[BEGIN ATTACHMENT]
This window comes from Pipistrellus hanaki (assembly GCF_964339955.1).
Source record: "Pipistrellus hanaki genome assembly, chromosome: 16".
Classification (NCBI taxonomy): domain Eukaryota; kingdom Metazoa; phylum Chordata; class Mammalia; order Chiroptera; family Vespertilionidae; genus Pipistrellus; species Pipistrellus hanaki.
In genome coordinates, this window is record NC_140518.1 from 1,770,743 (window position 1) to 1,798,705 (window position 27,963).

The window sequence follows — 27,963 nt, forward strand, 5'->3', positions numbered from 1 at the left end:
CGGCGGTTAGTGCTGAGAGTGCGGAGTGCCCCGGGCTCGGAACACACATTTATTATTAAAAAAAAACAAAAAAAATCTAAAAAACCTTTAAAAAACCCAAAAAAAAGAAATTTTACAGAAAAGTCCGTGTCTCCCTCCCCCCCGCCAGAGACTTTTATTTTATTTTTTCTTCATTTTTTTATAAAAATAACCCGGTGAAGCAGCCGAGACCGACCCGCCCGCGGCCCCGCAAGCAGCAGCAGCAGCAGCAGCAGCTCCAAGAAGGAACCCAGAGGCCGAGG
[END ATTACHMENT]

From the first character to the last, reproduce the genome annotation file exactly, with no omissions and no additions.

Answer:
This window comes from Pipistrellus hanaki (assembly GCF_964339955.1).
Source record: "Pipistrellus hanaki genome assembly, chromosome: 16".
Classification (NCBI taxonomy): domain Eukaryota; kingdom Metazoa; phylum Chordata; class Mammalia; order Chiroptera; family Vespertilionidae; genus Pipistrellus; species Pipistrellus hanaki.
In genome coordinates, this window is record NC_140518.1 from 1,770,743 (window position 1) to 1,798,705 (window position 27,963).

The window sequence follows — 27,963 nt, forward strand, 5'->3', positions numbered from 1 at the left end:
CGGCGGTTAGTGCTGAGAGTGCGGAGTGCCCCGGGCTCGGAACACACATTTATTATTAAAAAAAAACAAAAAAAATCTAAAAAACCTTTAAAAAACCCAAAAAAAAGAAATTTTACAGAAAAGTCCGTGTCTCCCTCCCCCCCGCCAGAGACTTTTATTTTATTTTTTCTTCATTTTTTTATAAAAATAACCCGGTGAAGCAGCCGAGACCGACCCGCCCGCGGCCCCGCAAGCAGCAGCAGCAGCAGCAGCAGCTCCAAGAAGGAACCCAGAGGCCGAGG